Thursday, May 14, 2020

The Covid-19 Political Playbook

It seems that everything today is politicized.

Covid-19 is no exception.

The 2020 election may be determined on which party gets it right on the decisions that are being made now on reopening the American economy.

Republican governors in states like Florida, Georgia, Texas, Tennessee and Ohio are moving forward to reopen the economy in their states.

Democrats in states like Illinois, Michigan, California, Washington and Virginia are extending lockdowns and shelter-in-place orders.

We are told that we have to follow the science. However, each of these states have public health directors and experts. How can one state decide to open and one decide to stay closed if the science is clear?

A lot of it is politics and one side or the other is going to look better than the other come November.

If states like Florida and Georgia get their economy going and do not see a big uptick in cases the Republicans are going to look pretty good.

Conversely, if these states have to shutdown again because of a surge in cases the Democrats are going to be quick to say "I told you so." It will also not be favorable for President Trump's election prospects.

If we don't see cases surge in the red states, it is going to put a lot of pressure on the Democrat states and it will be hard to keep a lid on protests in the state of those who want to get back to work, get their hair done, go to the gym or the beach. 

Due to the lack of consensus right now, both sides are walking a tightrope without a net. We are in uncharted territory.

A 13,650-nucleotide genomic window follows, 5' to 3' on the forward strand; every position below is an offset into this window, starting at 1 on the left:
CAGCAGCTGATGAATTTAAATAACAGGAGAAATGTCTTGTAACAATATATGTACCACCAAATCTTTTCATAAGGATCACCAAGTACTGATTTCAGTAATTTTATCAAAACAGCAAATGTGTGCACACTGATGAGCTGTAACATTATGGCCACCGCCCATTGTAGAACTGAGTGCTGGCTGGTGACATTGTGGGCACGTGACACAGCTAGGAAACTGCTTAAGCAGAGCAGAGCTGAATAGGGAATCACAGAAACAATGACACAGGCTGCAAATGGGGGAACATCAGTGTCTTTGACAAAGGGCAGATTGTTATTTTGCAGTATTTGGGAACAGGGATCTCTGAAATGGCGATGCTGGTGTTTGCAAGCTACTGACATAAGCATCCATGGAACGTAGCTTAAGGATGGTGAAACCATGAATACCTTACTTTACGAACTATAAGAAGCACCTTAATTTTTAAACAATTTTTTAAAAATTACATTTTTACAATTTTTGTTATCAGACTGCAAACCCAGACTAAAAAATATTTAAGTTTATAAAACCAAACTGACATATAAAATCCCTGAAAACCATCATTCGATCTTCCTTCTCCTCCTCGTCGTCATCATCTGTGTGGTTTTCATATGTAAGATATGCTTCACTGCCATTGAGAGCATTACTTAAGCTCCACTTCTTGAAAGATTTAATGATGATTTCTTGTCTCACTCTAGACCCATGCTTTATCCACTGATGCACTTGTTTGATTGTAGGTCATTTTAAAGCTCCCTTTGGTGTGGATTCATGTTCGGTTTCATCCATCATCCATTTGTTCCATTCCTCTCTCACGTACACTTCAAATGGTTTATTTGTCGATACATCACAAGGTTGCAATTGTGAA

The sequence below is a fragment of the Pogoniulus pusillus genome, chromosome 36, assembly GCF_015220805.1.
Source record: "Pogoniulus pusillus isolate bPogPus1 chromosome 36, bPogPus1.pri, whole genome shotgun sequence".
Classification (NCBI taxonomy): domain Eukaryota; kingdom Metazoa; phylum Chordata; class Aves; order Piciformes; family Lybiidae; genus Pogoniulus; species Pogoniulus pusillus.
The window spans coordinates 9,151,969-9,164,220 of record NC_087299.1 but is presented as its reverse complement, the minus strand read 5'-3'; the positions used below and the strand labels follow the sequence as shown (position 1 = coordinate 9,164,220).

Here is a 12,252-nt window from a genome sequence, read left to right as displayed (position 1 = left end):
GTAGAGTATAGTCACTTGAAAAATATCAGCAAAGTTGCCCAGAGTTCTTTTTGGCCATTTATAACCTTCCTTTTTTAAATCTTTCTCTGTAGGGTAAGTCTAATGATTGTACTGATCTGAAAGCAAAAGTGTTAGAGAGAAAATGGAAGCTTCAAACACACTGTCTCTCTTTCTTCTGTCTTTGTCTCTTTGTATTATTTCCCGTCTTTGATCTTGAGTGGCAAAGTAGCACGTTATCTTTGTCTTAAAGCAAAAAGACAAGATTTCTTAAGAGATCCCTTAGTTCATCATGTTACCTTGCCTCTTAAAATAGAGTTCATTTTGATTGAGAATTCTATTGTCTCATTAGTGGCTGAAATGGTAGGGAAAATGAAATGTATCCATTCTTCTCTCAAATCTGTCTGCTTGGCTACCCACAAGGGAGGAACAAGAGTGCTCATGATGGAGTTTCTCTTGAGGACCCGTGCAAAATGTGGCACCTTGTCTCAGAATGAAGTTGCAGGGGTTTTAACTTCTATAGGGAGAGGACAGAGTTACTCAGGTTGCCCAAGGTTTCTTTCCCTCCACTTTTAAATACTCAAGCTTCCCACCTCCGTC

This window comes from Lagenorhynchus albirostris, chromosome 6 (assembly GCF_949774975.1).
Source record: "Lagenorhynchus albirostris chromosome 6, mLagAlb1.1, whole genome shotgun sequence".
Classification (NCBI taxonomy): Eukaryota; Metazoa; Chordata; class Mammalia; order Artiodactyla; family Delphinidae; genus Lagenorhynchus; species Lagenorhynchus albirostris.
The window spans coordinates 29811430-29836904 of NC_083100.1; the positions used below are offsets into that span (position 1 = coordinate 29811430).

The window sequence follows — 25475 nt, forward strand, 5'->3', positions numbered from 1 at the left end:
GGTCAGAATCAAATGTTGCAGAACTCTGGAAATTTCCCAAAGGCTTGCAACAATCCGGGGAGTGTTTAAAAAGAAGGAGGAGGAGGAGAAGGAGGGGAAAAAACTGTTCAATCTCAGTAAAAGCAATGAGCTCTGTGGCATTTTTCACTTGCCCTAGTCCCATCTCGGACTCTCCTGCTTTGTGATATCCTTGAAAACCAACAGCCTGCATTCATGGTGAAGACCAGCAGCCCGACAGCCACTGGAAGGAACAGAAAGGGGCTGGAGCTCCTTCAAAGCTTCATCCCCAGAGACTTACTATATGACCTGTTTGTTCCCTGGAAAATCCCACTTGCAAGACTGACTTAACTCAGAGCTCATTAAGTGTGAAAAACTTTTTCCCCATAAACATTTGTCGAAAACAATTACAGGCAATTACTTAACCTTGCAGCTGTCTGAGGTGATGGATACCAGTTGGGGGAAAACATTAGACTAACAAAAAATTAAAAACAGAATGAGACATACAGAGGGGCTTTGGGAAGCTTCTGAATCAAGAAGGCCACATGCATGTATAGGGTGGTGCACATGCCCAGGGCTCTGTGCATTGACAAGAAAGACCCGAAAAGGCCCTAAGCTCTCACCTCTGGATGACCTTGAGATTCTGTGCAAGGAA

In a normal world, there would be a lot of motivation by everyone to get back to work and reopen. Nothing works if money is not flowing in an economy. Everyone struggles---families, businesses, schools, government and social service organizations.

We saw that in the last major pandemic in the United States in 1917-1919. At that time decisions on shutdowns and quarantines were made exclusively at the local level. The federal government did almost nothing. Local officials knew they could not expect help from the state or federal government. They had to act in their own self interest knowing they were solely responsible for the outcome balancing both the public health and economic dimensions of the issue.

Cities did not shut down businesses during that pandemic as they recognized it would actually worsen their situation. They focused on isolating the sick, protecting the most vulnerable by closing schools (the young were the most likely to die from the Spanish flu) and banning mass gatherings which generally included closing saloons. They also did not order anyone to "stay-at-home" or try to limit civil liberties unless they were sick.

A 2007 paper in the Journal of the American Medical Association studied what is referred to as the "nonpharmaceutical interventions" in response to that pandemic.

Credit: JAMA, August 8, 2007